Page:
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The Rose Theatre in Southwark is an astonishing venue. Audience members are crammed into a narrow, damp, cold space, unheated and sparsely lit. In any other theatre, there would be numerous complaints. But here, minor discomforts are easily forgiven: the Rose is an archaeological site and the audience is seated above the remains of one of Britain’s oldest playhouses. Lit by a chain of tiny red fairy lights marking the outlines of the theatre, the excavations reveal the shape and dimensions of the historic stage where many of Shakespeare’s early plays were performed.
Today’s Rose is a working theatre, and it is a popular performance venue, staging everything from opera to obscure Elizabethan tragedy, with an understandable emphasis on Shakespeare’s plays. But on this occasion, the focus was not on the drama performed at the Rose, but on the excavations themselves. Chaired by eminent theatre historian Andrew Gurr, this panel discussion between four archaeologists revealed what digging up the remains of London’s outdoor theatres can tell us about plays and playgoing in Elizabethan London. The audience was invited to imagine a hidden world buried beneath the modern-day capital: an unnamed early theatre lies, inaccessible, below the Elephant and Castle roundabout, while the remains of the Curtain Theatre in Shoreditch have just recently been excavated and will be preserved in the basement of a new development. Beneath the offices and restaurants of Southwark lie bear-baiting arenas where animals fought for the entertainment of spectators, taverns where actors and audience members drank, and, of course, the original Globe theatre, some metres away from today’s popular replica.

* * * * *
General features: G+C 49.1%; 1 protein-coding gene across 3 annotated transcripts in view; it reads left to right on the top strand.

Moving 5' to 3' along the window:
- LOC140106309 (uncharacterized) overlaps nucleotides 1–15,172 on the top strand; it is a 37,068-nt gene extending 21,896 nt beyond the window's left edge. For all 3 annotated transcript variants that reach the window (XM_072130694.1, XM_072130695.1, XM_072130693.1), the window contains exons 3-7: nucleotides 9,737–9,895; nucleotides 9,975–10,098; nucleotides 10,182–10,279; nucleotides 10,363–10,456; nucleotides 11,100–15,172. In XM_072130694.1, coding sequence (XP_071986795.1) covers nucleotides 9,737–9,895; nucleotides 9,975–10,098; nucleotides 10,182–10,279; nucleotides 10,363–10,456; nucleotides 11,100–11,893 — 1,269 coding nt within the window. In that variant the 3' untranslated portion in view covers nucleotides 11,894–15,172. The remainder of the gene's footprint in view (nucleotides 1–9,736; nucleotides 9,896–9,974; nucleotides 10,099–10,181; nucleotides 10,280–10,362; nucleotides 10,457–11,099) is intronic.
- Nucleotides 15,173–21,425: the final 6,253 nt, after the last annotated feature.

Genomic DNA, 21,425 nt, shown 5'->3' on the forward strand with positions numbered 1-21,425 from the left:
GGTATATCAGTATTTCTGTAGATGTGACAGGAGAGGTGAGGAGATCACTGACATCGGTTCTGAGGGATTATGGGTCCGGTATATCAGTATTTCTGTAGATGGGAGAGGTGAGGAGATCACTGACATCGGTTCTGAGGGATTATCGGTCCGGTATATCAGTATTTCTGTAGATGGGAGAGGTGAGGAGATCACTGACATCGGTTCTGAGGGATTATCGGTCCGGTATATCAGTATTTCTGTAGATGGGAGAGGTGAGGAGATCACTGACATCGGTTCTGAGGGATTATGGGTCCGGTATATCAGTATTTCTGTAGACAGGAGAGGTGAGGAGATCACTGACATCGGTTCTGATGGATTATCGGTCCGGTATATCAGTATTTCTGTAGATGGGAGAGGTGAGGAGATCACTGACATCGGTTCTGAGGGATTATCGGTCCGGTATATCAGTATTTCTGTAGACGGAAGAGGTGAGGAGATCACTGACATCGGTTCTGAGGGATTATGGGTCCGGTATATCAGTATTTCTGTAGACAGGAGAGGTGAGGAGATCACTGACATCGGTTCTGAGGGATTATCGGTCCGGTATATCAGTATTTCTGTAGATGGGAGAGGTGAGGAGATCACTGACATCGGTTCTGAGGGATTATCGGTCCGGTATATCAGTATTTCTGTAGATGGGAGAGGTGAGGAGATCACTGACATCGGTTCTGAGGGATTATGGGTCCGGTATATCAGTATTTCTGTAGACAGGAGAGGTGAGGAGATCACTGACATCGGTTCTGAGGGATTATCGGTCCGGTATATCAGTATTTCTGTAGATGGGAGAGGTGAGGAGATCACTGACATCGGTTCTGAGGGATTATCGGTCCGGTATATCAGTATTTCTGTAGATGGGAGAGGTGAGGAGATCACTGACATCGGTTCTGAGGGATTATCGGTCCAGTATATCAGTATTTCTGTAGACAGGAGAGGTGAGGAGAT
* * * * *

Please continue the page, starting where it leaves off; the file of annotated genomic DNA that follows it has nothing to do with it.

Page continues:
Andrew Gurr observed that the Rose Theatre is “unique, and uniquely important” because its foundations have been recovered in their entirety – this is true of no other theatre from the period. The completeness of the foundations has made it possible for archaeologists to discover how the theatre was rebuilt, and the stage extended, in the mid-1590s. Theatrical impresario Phillip Henslowe, who owned and ran the Rose, made extensive alterations to his theatre, both to increase the possible size of the audience and to alter the shape of the stage. Thanks to the survival of Henslowe’s extraordinarily detailed diaries, which record transactions with playwrights, actors’ debts, lists of costumes and props, and box office takings, historians were already aware that Henslowe modified the Rose; what the archaeology suggests, through revealing the exact shapes of the two stages, is the reason why. In changing the layout of the stage, Henslowe was catering to recent developments in drama, making it easier for his actors to deliver soliloquies and asides to the audience. As archaeologist Julian Bowsher remarked, the new stage created “a more intimate experience” for the audience; Henslowe was responding to the literary fashions that would eventually result in Hamlet’s intimate soliloquies. By combing archaeological discoveries with surviving documents, Bowsher showed that we can gain far greater insight into the workings of the early modern theatrical world.